Slide Hampton plays the Indy Jazz Fest Photo: Chris Wiley

One of these ensembles was the UT Trombone Choir, which played in both the jazz and western-art-music traditions. It was directed by the trombone professor, Don Hough. Importantly, in the recent past previous to my joining the trombone choir, that ensemble had achieved a remarkable claim to fame by playing and performing with legendary jazz trombonist Slide Hampton. There was a cassette tape of the resulting UT Music Hall performance that was passed from trombonist hand to trombonist hand (no mp3s then, you ungrateful kids). On the basis of everyone’s experience with Slide’s visit, it was apparent that he 1) was pretty cool, 2) was also one of the most avid practicers in jazz, on the order of John Coltrane or Booker Little, 3) was a pretty amazing practitioner of the style of jazz referred to as “be-bop” on the slide trombone, 4) and had considerable skill as an arranger and orchestrator.

Mike Medrick, a soon-to-be trombonist chum who joined the Trombone Choir a short time later, also thought Slide was great. We’d often discuss jazz recordings. J.J.? As much as you could get your hands on. Slide on A Day in Copenhagen? A must-have. Mike was (and is) an avid arranger, and he soon was writing for both the trombone choir and UT jazz ensemble.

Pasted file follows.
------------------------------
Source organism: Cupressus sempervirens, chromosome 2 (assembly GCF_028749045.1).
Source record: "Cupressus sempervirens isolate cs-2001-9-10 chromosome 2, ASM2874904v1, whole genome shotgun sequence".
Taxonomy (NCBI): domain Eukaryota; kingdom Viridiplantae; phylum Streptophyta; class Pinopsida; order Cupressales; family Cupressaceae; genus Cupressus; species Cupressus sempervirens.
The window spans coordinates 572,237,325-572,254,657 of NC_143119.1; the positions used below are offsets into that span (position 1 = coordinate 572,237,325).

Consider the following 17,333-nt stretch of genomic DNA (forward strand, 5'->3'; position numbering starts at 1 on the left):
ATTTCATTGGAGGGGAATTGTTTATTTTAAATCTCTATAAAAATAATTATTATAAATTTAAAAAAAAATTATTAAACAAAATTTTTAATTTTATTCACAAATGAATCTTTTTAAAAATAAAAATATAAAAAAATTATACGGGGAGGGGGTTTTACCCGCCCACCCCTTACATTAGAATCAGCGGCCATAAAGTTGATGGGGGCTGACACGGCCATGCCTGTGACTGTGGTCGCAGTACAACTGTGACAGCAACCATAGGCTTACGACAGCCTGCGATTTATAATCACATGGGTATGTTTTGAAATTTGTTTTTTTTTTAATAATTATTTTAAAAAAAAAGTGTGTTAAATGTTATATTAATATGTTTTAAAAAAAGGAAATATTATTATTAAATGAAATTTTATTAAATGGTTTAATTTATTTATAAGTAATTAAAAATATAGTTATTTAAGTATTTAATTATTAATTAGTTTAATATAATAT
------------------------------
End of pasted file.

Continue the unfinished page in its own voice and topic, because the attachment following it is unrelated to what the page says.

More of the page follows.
In the jazz program at UT run by Jerry Coker (did I mention this? The jazz department was run by Jerry Coker!), we did solo transcriptions for Coker’s Jazz Styles and Analysis class. Through Jerry, it became clear to us (if it wasn’t already) that one of the best ways to learn the nuts and bolts of jazz music is to listen to, take note of, and study what has been performed by the great practitioners of the music.

Now, just like in Back to the Future, a fair amount of time has gone by, and quickly. But the great lessons and ideas are more like constants. Accordingly, my friend Mike Medrick is back from the future with a wonderful book filled with Slide Hampton solo transcriptions. If you are any sort of musically literate student of jazz — not necessarily a trombonist — this book is well worth investigating. (See the sidebar for how to get a copy.)

Jack Teagarden Tours the Near East in 1958